Illasera Mar 27 @ 3:21am
Why is SDL2.0 held privately [sandboxed] on Debian
I have downloaded the steam package from Debian Jessie testing repo.

A quick Dependency scan shows this :
/home/my_username/.steam/ubuntu12_32/libSDL2-2.0.so.0
SDL2 loaded in private (as in private memory), Which is a damn shame because i do have other softwares that are using SDL2 (same version), so why loading it more than once?
As well as the other libraries that steam uses being installed/used in my home folder in somewhat of a sandbox mode.

I am aware of the fact that steam for linux started in ubuntu environment, My question is, why is it still the case here? Even if i downloaded the "installer" from the Debian repo?
Last edited by Illasera; Mar 27 @ 12:34pm
Showing 1-6 of 6 comments
< >
Letalis Sonus Mar 27 @ 8:09am 
It's simple: to prevent incompatibilities. There have been several games in the past that had problems with differences in the SDL libraries provided by the system. Additionally it might as well provide a more up-to-date version withouth breaking other things.
Apocryphus Mar 27 @ 11:09am 
This is because of inconsistency issues across Linux distros. In order to ensure that the end-product works it's linked with a localised version of the relevant libraries within the binaries itself. Because there's no single package manager on Linux to manage everything unilaterally something like this has to be done just in case the SDL version held by the distro is incompatible with the one the end-product uses. Just my token here.
Illasera Mar 27 @ 12:31pm 
As mentioned before, I wrote that i downloaded steam from the DEBIAN testing repo
of course there is inconsistency issues across Linux distros, That's why the distro owners usually try to sort them out.

As far as the previous argument, That there are different versions of SDL Library and they may have compatibilities issues, Yes, usually SDL 1.x WITH SDL 2.x (SDL 2.x is not backward compatible with 1.x However, i was talking about SDL2.x on its own, Steam uses the same version it seems as the one in debian-sid(unstable).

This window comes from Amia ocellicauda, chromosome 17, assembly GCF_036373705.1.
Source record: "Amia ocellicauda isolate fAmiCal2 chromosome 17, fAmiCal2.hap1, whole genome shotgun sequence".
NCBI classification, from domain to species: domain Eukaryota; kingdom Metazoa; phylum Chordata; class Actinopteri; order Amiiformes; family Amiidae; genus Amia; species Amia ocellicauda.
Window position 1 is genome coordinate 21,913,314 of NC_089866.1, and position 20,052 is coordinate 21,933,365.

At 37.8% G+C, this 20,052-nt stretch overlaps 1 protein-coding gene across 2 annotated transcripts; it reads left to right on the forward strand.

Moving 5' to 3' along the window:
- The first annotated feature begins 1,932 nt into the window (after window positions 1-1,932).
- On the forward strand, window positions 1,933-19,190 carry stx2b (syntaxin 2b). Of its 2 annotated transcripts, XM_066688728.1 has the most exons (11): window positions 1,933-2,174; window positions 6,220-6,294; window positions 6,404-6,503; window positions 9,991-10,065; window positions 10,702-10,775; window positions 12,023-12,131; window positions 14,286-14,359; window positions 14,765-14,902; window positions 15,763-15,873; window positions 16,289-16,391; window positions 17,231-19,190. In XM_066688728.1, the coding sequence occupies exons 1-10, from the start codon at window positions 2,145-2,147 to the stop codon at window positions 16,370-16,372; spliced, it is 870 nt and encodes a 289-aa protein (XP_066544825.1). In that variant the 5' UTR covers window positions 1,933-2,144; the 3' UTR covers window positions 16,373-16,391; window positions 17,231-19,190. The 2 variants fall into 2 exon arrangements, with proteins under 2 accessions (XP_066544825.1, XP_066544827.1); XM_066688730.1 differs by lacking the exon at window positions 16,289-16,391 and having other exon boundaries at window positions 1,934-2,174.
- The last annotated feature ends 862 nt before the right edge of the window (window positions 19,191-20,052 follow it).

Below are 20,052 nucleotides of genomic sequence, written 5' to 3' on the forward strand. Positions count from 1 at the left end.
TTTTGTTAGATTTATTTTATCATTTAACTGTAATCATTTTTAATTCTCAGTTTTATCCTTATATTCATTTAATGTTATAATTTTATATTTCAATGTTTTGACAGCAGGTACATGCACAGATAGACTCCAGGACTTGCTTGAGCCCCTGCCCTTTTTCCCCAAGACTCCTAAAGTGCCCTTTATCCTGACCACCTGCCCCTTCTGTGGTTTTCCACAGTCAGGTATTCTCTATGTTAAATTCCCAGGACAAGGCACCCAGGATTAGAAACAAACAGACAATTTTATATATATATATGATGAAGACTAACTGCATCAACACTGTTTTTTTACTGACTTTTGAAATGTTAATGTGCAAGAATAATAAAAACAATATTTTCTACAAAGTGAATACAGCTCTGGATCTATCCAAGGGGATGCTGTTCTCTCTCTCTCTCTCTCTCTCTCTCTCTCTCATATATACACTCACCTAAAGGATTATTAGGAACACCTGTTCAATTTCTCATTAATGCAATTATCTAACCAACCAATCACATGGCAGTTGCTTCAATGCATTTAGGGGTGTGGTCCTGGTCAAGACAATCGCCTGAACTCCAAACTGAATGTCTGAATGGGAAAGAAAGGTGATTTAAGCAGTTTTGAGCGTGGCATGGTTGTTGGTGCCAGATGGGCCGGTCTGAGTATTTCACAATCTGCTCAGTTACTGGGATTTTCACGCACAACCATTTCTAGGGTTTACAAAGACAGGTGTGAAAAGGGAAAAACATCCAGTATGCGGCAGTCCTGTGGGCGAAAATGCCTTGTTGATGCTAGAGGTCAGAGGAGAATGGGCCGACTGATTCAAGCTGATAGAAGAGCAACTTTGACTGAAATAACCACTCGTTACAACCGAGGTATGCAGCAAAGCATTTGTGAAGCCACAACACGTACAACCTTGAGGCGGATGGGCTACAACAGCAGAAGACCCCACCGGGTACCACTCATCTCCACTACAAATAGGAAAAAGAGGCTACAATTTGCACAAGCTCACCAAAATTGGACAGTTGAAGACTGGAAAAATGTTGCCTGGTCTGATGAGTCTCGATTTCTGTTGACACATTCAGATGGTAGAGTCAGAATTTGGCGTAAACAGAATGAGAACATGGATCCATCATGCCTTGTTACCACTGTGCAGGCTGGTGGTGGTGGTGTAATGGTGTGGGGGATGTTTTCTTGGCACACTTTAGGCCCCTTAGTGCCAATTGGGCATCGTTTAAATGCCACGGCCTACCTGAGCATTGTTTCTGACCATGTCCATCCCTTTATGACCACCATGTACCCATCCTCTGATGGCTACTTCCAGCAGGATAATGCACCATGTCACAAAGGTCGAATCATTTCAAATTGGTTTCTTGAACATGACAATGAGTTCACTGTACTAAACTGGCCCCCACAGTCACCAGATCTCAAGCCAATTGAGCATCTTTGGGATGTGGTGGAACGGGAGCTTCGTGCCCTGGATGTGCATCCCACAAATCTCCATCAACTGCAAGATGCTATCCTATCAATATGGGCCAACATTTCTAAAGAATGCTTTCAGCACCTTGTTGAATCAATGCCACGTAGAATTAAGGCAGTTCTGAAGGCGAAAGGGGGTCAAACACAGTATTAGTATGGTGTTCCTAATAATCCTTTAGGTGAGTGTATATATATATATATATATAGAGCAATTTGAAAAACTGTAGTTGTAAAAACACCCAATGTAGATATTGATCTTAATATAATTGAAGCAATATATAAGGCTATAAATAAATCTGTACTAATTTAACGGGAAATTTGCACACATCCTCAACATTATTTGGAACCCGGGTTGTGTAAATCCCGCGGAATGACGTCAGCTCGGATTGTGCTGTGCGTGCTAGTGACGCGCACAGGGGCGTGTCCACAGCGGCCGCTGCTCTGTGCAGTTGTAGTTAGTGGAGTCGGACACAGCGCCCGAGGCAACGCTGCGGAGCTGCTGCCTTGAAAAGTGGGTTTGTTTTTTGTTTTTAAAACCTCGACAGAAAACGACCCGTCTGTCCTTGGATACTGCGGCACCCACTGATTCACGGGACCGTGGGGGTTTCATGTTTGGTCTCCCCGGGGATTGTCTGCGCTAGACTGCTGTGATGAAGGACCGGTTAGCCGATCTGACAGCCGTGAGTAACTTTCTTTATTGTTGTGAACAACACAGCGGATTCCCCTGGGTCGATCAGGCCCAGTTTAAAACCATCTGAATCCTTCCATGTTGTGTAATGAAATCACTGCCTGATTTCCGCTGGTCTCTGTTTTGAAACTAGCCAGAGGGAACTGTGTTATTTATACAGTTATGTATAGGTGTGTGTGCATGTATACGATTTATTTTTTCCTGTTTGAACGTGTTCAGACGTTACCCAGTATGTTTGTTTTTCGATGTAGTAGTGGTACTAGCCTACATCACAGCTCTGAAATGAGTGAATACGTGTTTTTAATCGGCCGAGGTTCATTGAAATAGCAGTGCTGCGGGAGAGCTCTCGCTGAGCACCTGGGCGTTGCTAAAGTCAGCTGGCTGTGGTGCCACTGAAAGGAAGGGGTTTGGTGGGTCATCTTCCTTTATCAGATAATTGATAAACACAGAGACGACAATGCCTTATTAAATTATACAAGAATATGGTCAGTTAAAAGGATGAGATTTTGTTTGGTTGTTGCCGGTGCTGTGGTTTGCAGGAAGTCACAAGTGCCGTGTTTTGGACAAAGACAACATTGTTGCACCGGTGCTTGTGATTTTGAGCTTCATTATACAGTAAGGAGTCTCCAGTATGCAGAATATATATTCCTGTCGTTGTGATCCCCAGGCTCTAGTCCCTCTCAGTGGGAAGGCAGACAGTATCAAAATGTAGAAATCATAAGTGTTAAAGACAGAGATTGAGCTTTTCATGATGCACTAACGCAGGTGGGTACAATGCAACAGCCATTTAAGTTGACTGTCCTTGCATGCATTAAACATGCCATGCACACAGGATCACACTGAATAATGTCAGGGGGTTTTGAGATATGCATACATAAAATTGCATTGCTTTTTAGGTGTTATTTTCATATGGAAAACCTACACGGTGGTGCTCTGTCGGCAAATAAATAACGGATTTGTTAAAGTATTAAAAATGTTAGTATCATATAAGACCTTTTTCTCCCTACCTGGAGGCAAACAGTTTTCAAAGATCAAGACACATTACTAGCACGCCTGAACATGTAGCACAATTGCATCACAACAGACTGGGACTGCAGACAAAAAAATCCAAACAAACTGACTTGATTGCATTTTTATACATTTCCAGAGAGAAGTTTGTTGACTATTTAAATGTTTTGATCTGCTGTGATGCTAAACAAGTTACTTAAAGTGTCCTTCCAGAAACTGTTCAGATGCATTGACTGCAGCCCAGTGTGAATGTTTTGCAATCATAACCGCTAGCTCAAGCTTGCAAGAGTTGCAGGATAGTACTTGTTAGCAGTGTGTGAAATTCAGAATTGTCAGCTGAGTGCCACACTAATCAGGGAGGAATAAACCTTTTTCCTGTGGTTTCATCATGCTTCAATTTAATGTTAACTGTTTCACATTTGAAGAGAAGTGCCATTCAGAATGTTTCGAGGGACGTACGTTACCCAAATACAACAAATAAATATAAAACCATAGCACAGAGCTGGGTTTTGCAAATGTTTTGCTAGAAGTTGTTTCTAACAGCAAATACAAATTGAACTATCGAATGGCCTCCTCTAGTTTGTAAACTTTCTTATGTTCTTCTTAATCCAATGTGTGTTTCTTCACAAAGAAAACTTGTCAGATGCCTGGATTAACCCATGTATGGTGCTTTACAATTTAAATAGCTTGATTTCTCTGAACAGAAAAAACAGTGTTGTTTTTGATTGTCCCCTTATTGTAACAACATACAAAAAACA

Last edited by Illasera; Mar 27 @ 12:41pm
TheJJ Mar 27 @ 1:28pm 
The reason is: non-free software.
The "steam-runtime" environment is managed by Valve, they know what they are linking their programs/games to.
If they used the distro's libraries, Valve would have to react and relink when the distro releases updates.

Normally, package maintainers would update dependent programs, but Valve's binaries are closed-source so nobody else is able to relink against updated libraries.
Illasera Mar 27 @ 3:38pm 
Originally posted by TheJJ:
The reason is: non-free software.
The "steam-runtime" environment is managed by Valve, they know what they are linking their programs/games to.
If they used the distro's libraries, Valve would have to react and relink when the distro releases updates.

Normally, package maintainers would update dependent programs, but Valve's binaries are closed-source so nobody else is able to relink against updated libraries.

THANK YOU, that make sense :) at least now i know
Letalis Sonus Mar 27 @ 5:46pm 
Originally posted by TheJJ:
If they used the distro's libraries, Valve would have to react and relink when the distro releases updates.
Not really. Generally the involved libraries are all developed in a way that makes them upwards compatible, old interfaces are kept until enough obsolete stuff has been collected for a new large major release that will drop them, which will end up in a different file that can be installed side by side with the old version (e.g. like GTK2 and GTK3), the whole library version naming is pretty much standardised and consistent among the different distros, at least concering those core libraries. The libstdc++ is a special case and a lot more touchy about that, but it still follows the same pattern.

The symbols are remaining the same, there's no problem with replacing some libraries with different versions without any need to relink anything at all - you'd rather need to entirely recompile it if you need to take action, anyway. The small changes that every distributor applies to their version are much more problematic, especially if they are using different compile-time options resulting in different feature sets.
Showing 1-6 of 6 comments
< >
Per page: 15 30 50
Date Posted: Mar 27 @ 3:21am
Posts: 6